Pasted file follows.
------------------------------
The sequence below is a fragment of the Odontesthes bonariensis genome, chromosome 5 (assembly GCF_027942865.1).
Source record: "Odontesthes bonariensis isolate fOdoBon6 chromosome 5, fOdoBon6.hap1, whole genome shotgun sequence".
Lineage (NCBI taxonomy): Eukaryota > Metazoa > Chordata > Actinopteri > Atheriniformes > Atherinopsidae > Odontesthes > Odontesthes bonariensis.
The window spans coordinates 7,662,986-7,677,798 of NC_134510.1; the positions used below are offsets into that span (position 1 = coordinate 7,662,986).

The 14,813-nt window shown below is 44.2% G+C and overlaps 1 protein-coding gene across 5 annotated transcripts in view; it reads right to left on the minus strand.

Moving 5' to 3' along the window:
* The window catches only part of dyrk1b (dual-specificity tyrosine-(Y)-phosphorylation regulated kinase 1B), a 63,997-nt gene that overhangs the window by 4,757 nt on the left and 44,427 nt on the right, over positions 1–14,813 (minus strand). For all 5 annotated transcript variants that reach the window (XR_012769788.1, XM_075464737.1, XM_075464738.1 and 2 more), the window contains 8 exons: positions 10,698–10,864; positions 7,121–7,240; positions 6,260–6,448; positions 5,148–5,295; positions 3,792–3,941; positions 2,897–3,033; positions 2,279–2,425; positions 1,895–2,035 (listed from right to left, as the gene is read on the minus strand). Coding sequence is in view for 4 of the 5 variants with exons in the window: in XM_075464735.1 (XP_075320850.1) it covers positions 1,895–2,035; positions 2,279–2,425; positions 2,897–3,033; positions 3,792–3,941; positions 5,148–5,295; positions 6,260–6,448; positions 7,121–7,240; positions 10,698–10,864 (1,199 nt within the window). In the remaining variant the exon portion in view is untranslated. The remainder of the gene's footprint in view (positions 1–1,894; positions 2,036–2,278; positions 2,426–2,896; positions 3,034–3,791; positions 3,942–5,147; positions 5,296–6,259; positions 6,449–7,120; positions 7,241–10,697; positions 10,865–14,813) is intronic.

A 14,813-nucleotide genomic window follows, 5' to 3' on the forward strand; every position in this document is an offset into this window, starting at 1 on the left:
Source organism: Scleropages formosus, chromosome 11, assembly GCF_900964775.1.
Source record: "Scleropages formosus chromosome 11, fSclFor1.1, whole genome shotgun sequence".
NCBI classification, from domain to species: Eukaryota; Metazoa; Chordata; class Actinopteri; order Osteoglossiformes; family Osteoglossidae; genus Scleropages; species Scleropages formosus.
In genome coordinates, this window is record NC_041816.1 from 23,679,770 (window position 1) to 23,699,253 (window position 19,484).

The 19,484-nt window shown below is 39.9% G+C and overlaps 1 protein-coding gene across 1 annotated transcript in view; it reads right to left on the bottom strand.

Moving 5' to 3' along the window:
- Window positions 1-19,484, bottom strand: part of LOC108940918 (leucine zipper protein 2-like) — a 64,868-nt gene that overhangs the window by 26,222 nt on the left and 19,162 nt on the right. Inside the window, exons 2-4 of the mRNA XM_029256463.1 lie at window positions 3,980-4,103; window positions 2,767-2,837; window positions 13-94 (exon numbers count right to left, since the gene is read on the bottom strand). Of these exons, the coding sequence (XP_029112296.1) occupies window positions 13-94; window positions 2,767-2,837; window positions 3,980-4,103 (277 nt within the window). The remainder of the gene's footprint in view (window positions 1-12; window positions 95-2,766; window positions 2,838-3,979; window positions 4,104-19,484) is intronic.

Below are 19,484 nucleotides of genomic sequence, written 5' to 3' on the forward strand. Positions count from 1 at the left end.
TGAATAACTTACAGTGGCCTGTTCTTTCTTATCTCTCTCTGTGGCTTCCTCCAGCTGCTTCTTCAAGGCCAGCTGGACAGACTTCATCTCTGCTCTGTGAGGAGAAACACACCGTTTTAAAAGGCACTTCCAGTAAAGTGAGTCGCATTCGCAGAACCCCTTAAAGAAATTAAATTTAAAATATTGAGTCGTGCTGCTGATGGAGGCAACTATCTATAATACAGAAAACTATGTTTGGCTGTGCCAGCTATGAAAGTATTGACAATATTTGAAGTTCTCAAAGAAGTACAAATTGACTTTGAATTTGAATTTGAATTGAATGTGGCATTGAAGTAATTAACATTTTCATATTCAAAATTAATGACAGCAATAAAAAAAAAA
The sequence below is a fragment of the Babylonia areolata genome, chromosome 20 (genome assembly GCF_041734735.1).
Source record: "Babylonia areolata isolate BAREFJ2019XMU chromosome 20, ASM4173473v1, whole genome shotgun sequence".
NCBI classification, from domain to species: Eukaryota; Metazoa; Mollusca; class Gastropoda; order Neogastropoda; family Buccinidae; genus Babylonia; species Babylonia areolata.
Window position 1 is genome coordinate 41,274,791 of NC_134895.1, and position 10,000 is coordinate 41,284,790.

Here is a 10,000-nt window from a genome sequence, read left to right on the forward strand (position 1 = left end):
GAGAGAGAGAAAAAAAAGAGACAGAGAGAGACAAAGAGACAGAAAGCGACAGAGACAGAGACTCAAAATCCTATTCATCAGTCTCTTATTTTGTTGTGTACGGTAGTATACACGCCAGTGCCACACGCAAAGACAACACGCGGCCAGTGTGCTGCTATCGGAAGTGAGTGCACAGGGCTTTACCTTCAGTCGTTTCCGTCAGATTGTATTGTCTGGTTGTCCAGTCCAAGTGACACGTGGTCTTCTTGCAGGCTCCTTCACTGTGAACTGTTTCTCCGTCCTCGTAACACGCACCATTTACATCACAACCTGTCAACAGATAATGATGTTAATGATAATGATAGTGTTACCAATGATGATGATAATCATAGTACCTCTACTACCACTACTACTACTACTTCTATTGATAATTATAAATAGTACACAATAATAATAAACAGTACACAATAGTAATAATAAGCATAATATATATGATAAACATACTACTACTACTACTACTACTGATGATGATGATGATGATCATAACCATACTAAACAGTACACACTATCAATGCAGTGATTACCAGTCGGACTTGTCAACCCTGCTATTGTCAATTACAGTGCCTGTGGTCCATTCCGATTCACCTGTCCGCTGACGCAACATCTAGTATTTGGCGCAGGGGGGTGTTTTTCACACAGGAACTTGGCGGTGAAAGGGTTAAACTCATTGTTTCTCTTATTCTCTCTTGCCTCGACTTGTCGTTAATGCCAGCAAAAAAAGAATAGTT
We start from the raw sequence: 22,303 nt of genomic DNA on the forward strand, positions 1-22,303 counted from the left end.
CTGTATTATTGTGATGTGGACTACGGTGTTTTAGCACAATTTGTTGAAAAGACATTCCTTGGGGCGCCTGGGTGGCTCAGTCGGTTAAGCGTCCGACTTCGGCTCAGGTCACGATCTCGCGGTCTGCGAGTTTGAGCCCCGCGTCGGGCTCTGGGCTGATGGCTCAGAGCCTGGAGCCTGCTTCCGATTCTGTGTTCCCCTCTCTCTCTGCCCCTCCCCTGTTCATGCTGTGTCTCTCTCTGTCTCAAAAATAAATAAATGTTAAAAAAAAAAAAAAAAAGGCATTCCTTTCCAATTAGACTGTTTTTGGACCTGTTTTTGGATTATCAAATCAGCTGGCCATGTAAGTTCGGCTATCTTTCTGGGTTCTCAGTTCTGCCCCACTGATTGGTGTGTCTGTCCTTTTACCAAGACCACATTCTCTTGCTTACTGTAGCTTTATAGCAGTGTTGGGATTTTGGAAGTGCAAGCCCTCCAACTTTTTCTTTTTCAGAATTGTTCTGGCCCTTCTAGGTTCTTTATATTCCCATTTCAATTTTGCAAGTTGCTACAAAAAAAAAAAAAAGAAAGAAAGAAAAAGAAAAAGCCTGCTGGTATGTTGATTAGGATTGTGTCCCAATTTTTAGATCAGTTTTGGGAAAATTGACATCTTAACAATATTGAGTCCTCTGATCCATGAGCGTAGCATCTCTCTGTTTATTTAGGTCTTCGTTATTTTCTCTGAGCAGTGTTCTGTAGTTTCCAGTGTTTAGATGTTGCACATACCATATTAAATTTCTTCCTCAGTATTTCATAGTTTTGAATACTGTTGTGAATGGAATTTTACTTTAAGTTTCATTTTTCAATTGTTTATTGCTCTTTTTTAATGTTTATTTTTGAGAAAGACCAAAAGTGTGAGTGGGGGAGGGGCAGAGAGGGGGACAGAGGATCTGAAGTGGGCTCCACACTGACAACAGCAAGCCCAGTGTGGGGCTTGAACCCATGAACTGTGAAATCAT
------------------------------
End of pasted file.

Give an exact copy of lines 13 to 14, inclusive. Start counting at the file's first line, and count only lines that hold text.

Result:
The 19,484-nt window shown below is 39.9% G+C and overlaps 1 protein-coding gene across 1 annotated transcript in view; it reads right to left on the bottom strand.

Moving 5' to 3' along the window: